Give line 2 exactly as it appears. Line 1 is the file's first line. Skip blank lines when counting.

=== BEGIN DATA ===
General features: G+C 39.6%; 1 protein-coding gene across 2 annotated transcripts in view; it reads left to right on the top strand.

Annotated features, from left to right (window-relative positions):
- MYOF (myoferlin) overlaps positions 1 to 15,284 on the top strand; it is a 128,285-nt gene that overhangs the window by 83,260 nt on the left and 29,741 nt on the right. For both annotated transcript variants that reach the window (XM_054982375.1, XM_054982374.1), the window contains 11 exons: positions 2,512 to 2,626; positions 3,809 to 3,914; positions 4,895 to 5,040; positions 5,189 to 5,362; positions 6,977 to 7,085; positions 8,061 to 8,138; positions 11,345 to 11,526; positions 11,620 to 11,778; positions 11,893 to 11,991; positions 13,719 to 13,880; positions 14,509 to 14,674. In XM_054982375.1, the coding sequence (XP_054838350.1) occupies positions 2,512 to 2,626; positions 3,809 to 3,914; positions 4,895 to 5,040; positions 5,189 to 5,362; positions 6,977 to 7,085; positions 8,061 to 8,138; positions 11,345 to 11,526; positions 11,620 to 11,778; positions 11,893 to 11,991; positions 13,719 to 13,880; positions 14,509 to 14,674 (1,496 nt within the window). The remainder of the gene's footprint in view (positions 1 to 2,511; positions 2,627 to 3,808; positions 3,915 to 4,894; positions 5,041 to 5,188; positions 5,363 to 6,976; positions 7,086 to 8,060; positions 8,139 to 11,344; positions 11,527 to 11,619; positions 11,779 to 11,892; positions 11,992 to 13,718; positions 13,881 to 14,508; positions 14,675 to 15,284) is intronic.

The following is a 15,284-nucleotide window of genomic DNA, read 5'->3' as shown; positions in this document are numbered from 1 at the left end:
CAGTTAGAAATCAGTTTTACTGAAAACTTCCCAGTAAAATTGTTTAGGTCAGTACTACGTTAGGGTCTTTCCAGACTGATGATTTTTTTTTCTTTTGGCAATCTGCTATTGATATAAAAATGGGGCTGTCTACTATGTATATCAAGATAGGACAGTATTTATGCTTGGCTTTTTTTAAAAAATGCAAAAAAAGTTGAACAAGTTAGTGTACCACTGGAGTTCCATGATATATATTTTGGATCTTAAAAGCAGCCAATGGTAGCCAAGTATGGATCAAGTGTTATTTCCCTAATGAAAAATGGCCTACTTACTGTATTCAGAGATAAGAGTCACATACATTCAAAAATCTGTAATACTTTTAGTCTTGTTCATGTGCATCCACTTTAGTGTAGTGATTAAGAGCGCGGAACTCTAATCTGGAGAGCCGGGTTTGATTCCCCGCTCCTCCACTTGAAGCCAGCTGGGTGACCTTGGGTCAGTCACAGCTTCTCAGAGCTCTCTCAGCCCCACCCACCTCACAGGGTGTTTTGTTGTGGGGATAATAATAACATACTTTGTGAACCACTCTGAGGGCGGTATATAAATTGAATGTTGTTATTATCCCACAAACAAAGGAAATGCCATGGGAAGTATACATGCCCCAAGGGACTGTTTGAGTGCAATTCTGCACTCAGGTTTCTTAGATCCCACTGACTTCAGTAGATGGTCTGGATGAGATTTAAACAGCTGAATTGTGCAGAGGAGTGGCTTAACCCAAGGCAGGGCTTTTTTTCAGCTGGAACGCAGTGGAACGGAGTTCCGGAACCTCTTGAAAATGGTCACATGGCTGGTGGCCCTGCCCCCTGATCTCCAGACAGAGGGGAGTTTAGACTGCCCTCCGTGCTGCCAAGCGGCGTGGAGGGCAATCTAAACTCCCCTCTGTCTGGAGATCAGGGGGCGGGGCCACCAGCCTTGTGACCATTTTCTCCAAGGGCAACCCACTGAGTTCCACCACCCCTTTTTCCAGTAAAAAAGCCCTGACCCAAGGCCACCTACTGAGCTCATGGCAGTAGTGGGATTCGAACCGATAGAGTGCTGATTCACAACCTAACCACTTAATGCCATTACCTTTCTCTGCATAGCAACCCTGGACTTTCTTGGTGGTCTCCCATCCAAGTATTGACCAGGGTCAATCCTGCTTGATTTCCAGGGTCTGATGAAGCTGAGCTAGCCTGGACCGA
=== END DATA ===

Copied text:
Annotated features, from left to right (window-relative positions):